I have made every effort to make this review spoiler free!
During the half term break I read Salmon Fishing in the Yemen by Paul Torday, published in 2006. Even the title is intriguing – the absurdity reminded me vaguely of Round Ireland With a Fridge. I had already watched the BBC film which I enjoyed, however the film diverges from the plot of the book about halfway through, and as is always the case, the book is better.
The novel satirises the foreign policy of the early 2000s, and tells the story of a hapless civil servant who is dragged into a project to introduce salmon into the rivers of the Yemen in an attempt to distract the press from the Middle Eastern conflicts. The format of the book is what makes it stand out. It is presented as a report from a government select committee; a compilation of emails, texts, diary entries, TV transcripts and interviews. I personally like books that mix up different ways of presenting a story, because if you’re not keen on a particular way it will soon change to something different.
As is the case with most satirical novels, the characters tend to come across as exaggerated caricatures. The protagonist, Fred, is quite possibly the most mundane character ever created, mindlessly working 9-5. His marriage is devoid of love, as his wife prioritises her career over him. However, as he takes part in the salmon project, this dull man is introduced into a new world of possibility, where faith overcomes insurmountable obstacles.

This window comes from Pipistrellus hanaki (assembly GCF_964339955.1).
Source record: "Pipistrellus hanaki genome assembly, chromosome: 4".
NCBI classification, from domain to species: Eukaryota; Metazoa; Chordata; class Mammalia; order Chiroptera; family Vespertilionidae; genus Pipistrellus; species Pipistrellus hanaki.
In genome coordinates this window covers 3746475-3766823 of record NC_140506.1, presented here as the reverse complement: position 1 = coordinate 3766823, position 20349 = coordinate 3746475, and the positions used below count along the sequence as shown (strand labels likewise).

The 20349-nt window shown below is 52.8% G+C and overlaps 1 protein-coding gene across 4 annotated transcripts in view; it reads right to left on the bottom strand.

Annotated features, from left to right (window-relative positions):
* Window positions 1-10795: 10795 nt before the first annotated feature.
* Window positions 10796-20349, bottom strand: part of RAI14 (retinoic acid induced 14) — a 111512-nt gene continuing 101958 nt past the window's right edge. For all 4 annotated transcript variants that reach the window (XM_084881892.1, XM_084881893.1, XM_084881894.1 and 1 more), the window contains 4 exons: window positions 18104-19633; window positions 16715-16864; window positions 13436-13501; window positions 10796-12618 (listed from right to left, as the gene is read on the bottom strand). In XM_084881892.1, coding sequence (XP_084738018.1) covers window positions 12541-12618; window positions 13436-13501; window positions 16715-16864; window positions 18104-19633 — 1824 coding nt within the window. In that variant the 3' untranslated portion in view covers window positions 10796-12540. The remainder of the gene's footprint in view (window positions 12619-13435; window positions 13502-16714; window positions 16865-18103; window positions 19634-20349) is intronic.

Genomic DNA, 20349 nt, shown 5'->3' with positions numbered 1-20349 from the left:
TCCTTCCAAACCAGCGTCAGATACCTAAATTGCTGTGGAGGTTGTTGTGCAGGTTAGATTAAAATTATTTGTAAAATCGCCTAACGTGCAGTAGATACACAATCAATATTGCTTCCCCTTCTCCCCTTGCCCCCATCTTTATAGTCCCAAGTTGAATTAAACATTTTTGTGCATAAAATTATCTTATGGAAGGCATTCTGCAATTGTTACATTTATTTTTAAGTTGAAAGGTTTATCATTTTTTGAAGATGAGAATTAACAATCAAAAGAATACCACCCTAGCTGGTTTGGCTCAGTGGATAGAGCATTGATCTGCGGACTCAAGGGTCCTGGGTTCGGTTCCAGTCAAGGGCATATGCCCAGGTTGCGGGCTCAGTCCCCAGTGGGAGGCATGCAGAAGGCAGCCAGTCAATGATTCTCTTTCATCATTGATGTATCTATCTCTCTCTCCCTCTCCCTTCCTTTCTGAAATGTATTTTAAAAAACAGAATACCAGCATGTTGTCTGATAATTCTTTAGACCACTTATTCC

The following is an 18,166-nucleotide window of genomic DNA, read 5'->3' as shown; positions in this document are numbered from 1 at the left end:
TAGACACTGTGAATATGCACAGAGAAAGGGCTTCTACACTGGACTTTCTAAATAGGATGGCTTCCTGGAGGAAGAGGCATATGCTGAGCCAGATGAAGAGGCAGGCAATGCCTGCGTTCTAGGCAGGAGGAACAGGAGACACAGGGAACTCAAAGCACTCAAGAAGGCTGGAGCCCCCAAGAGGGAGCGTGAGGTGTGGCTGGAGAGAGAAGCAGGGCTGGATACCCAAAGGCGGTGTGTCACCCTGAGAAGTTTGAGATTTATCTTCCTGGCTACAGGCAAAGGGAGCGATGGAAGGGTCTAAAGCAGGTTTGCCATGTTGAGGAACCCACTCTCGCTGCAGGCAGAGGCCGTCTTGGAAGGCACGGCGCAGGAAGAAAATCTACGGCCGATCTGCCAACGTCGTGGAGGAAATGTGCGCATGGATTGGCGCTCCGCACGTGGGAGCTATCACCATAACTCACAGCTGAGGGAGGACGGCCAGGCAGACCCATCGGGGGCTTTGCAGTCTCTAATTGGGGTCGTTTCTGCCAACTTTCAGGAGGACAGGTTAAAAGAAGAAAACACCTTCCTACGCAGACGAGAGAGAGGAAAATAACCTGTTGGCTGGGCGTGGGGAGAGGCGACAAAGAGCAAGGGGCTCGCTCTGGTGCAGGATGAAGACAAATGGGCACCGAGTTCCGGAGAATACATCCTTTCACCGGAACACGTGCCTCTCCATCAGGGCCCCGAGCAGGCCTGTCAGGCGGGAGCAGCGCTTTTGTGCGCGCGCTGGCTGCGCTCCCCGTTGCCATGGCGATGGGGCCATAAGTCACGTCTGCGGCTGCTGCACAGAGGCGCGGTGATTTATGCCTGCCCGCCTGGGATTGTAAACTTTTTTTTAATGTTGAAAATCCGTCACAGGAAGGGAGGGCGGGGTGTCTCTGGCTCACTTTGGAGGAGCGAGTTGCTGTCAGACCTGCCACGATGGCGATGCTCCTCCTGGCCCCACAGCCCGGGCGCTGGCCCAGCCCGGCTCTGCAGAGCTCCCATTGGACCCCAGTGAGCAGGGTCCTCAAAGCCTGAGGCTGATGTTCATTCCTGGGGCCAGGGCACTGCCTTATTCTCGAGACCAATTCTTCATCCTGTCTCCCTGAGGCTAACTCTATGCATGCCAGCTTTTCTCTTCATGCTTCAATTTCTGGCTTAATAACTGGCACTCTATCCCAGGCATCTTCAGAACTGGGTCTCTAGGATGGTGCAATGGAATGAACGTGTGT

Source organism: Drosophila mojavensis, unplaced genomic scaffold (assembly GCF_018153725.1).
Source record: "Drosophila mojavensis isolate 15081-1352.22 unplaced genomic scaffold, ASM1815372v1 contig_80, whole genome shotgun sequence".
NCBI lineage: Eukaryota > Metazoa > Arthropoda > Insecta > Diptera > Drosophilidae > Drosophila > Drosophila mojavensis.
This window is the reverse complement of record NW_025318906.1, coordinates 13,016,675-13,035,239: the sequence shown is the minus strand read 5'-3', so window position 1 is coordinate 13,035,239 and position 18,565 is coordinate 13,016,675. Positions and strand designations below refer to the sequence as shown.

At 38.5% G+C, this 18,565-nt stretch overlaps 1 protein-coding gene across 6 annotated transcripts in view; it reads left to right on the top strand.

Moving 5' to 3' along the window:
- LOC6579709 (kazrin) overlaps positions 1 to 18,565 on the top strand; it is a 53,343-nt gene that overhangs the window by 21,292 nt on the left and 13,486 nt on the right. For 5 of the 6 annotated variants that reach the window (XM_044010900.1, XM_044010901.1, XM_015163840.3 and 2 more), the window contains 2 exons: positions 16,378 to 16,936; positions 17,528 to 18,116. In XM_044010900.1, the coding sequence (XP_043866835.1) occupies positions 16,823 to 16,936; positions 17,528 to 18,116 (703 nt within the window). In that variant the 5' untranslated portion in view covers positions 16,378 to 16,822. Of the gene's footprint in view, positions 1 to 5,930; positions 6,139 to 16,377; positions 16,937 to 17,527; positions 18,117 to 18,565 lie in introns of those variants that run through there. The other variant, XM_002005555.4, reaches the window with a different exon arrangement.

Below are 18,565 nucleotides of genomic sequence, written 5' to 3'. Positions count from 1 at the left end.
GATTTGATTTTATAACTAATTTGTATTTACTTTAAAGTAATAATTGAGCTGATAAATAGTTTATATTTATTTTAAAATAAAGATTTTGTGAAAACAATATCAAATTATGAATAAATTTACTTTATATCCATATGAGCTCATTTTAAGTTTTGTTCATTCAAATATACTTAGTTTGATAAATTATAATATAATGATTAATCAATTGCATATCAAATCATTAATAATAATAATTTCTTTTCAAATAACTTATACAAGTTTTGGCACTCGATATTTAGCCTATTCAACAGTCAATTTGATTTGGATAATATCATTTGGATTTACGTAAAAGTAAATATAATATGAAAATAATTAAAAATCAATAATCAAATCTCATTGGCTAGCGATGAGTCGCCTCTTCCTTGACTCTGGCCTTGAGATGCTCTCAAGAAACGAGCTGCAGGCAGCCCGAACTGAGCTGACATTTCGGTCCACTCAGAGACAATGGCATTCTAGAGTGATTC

The main female character, Harriet, has drawn some criticism from many reviewers for being nothing but a fantasy. Indeed, for the first half of the novel she seemed that way: young, pretty, intelligent and generally flawless. However, she becomes a genuinely interesting character later on. Her boyfriend, a soldier, goes missing in mysterious circumstances and her sub-plot is basically one woman taking on the Ministry of Defence.
In my opinion, the most well written characters were the media-savvy Prime Minister, Jay Vent, and his Director of Communications, Peter Maxwell (who was gender-swapped into Patricia Maxwell in the film). They will literally do anything to keep the press happy, and ensure that if something goes wrong, they will be the last to get the blame. Even though they were highly exaggerated characters, many of their headline-grabbing schemes were uneasily true to life in this post-truth era, where sound bites are valued over truth.
Finally, the ending was what really left an impression on me, but as this is a spoiler free review I’ll let you discover that one for yourself. All I can say is that it is extremely unexpected, and is a far cry from the rather cheesy conclusion of the film.
Overall, this was a unique and fairly quick read. I would recommend it to anyone who is disenchanted with modern day politics. To quote Marina Lewycka, it is, “a cry for humanity in our target-driven, spin-riddled world.”